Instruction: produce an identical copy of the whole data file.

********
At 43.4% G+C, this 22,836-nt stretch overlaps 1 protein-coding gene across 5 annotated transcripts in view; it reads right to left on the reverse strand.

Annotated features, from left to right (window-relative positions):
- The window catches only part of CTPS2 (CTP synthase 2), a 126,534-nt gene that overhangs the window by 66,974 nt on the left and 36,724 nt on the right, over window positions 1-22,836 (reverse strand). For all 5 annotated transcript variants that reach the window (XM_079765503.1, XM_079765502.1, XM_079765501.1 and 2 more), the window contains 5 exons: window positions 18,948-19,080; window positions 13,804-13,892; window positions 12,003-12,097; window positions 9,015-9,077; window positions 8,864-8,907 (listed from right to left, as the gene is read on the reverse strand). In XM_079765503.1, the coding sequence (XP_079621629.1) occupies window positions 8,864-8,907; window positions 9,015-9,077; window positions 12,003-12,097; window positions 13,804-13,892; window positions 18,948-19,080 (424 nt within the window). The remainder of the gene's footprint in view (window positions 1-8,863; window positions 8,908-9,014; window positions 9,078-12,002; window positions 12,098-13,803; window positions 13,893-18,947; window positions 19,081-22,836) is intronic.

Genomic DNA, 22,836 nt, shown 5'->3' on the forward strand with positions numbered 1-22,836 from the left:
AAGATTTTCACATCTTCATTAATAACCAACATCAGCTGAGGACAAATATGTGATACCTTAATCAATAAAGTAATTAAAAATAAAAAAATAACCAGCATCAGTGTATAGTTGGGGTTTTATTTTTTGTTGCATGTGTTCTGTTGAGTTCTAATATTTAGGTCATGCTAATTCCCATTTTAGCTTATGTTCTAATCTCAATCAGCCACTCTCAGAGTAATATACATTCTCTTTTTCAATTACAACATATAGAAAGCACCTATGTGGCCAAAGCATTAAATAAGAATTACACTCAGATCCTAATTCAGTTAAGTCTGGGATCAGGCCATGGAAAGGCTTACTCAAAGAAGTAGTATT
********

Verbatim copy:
At 43.4% G+C, this 22,836-nt stretch overlaps 1 protein-coding gene across 5 annotated transcripts in view; it reads right to left on the reverse strand.

Annotated features, from left to right (window-relative positions):
- The window catches only part of CTPS2 (CTP synthase 2), a 126,534-nt gene that overhangs the window by 66,974 nt on the left and 36,724 nt on the right, over window positions 1-22,836 (reverse strand). For all 5 annotated transcript variants that reach the window (XM_079765503.1, XM_079765502.1, XM_079765501.1 and 2 more), the window contains 5 exons: window positions 18,948-19,080; window positions 13,804-13,892; window positions 12,003-12,097; window positions 9,015-9,077; window positions 8,864-8,907 (listed from right to left, as the gene is read on the reverse strand). In XM_079765503.1, the coding sequence (XP_079621629.1) occupies window positions 8,864-8,907; window positions 9,015-9,077; window positions 12,003-12,097; window positions 13,804-13,892; window positions 18,948-19,080 (424 nt within the window). The remainder of the gene's footprint in view (window positions 1-8,863; window positions 8,908-9,014; window positions 9,078-12,002; window positions 12,098-13,803; window positions 13,893-18,947; window positions 19,081-22,836) is intronic.

Genomic DNA, 22,836 nt, shown 5'->3' on the forward strand with positions numbered 1-22,836 from the left:
AAGATTTTCACATCTTCATTAATAACCAACATCAGCTGAGGACAAATATGTGATACCTTAATCAATAAAGTAATTAAAAATAAAAAAATAACCAGCATCAGTGTATAGTTGGGGTTTTATTTTTTGTTGCATGTGTTCTGTTGAGTTCTAATATTTAGGTCATGCTAATTCCCATTTTAGCTTATGTTCTAATCTCAATCAGCCACTCTCAGAGTAATATACATTCTCTTTTTCAATTACAACATATAGAAAGCACCTATGTGGCCAAAGCATTAAATAAGAATTACACTCAGATCCTAATTCAGTTAAGTCTGGGATCAGGCCATGGAAAGGCTTACTCAAAGAAGTAGTATT